Influence of Invasive Earthworms on above and Belowground Vegetation in a Northern Hardwood Forest
Hopfensperger, Kristine N., Leighton, Gavin M., Fahey, Timothy J., The American Midland Naturalist
ABSTRACT.-Scientists are beginning to have a firm grasp on the dramatic influence invasive earthworms can have on nutrient cycling in northern hardwood forests, yet a concrete understanding of their effects on plant communities is still needed. Towards this effort, we examined both the above and belowground plant communities, along with soil organic matter, pH, texture and light in Arnot Forest located in south central New York. Two transects were aligned parallel to previously defined gradients of earthworm density and were sampled in the spring and summer of 2008. We found plots codominated by multiple earthworm species decreased belowground seed abundance and species richness. Aboveground plant cover and diversity along with soil organic matter was lower along the transect with multiple earthworm species. In addition, we found earthworm density increased with soil pH, but did not detect relationships with soil texture or light intensity. Our results were consistent with previous findings of earthworms negatively affecting aboveground plant communities and soil organic matter, and increasing pH. Our study demonstrates the potential for exotic earthworms to dramatically alter forest soil seed banks; however, future research is needed to investigate complexities of earthworm community dynamics (e.g., number and life form of earthworm species) and to tease apart mechanisms responsible for changes in the belowground plant community.
A growing body of literature has found invasive earthworms in northern hardwood forests to cause remarkable changes in soil structure, nutrient cycling and plant communities. Perhaps the most striking is turning these ecosystems from important global carbon sinks into carbon sources (Alban and Berry, 1994; Bohlen et al, 2004a) through increased heterotrophic respiration (Li et al, 2003; Fisk et al, 2004). Earthworm consumption of soil organic matter and enrichment of the mineral soil can lead to an increase in microbial biomass and faster bacteria-dominated nutrient cycling (Bohlen et al, 2004a; Groffman etal., 2004).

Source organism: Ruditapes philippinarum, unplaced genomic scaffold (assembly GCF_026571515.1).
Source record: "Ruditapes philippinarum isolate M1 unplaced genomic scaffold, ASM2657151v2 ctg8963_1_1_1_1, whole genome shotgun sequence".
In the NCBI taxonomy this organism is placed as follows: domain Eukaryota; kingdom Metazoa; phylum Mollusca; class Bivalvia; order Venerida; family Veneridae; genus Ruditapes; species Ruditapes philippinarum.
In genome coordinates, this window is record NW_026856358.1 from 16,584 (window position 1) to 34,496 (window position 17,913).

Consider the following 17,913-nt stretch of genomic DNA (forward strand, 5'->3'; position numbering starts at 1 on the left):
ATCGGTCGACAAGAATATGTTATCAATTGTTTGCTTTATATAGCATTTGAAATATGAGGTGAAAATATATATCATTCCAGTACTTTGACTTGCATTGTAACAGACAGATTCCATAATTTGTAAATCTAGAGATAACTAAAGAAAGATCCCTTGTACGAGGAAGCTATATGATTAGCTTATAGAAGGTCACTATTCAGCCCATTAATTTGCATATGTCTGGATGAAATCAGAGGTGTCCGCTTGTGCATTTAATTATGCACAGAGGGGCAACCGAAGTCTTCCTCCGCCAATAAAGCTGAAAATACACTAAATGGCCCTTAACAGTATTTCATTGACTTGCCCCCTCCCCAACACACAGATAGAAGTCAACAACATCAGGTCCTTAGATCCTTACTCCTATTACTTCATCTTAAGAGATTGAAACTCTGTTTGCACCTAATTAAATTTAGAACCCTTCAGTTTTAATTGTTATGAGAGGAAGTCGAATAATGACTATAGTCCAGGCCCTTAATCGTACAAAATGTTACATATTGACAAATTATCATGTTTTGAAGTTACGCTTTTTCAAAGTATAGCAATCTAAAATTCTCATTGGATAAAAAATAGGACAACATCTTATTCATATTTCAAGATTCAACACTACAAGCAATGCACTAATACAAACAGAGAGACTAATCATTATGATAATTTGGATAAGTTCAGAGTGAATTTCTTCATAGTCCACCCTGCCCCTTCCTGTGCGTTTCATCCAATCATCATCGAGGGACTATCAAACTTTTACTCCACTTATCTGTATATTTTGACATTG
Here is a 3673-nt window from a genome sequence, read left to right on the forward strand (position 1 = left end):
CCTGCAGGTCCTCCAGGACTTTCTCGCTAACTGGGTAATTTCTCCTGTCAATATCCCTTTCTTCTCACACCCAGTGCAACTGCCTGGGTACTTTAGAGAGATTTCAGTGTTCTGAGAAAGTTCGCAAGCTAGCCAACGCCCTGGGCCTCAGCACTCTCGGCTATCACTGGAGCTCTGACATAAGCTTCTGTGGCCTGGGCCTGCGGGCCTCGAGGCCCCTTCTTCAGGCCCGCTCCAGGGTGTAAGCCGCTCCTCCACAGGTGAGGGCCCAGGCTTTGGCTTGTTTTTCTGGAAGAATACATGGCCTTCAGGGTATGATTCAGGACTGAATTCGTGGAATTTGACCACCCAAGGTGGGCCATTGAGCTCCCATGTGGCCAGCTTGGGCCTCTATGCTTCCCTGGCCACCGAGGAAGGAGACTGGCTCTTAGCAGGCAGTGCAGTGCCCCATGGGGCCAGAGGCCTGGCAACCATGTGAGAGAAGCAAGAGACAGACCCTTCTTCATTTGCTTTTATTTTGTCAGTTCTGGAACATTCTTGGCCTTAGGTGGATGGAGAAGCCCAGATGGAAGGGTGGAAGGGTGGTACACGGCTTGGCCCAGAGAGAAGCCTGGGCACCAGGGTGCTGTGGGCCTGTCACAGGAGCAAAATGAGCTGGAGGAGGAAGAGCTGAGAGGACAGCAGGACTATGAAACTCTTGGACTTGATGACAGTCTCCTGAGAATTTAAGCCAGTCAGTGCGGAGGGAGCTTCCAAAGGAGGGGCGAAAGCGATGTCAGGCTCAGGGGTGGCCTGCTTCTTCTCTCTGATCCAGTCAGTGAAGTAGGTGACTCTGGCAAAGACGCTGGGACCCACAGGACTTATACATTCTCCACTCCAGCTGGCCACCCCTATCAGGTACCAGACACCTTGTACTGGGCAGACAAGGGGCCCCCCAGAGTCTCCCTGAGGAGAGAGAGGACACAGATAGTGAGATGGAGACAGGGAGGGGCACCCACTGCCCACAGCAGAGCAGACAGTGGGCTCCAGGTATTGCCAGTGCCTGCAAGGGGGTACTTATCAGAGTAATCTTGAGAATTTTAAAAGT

Recently, research has begun to focus on the effects of exotic earthworms on forest plant communities. When earthworms shift the soil system from a fungal-dominated soil to a bacterial-dominated soil, crucial mycorrhizal-plant root relationships are lost (Wardle, 2002). The loss of mycorrhizae can lead to negative effects on plant root function (Lawrence et al, 2003), plant growth (Gundale, 2002) and plant community assemblages (Holdsworth et al., 2007) . In addition, an increase in earthworm diversity may cause a decrease in plant species diversity due to different earthworm species occupying multiple soil niches. For example, Hale et al. (2006) found lower plant diversity in areas wifh a combination of both epigeic (residing in fhe upper soil organic layer) and endogeic (mix the organic and mineral soil layers) worm species than in areas with only endogeic worm species. Very litde literature exists on earthworm effects on soil seed banks and the research fhat does exist is focused in agricultural or grassland ecosystems (Decaens et al, 2003; Jimenez and Decaens, 2004; Regnier et al, 2008).
With a firm understanding of how non-native earthworms influence nutrient cycling in northern hardwood forests, we proposed to investigate the effect of earthworms on belowground seed banks and provide additional information concerning earthworm effects on aboveground plant dynamics and soil characteristics. Our study took place in Arnot Forest, NY where previous studies suggest fhat earthworms have reduced soil carbon, redistributed organic matter and significandy altered soil carbon, nitrogen and phosphorus cycles (Bohlen et al, 2004b; Groffman et al, 2004; Suarez et al, 2004, 2006). We hypothesized fhat earthworms would have a negative effect on belowground seed abundance and species richness due to earthworm activities, such as seed burial and/or consumption. …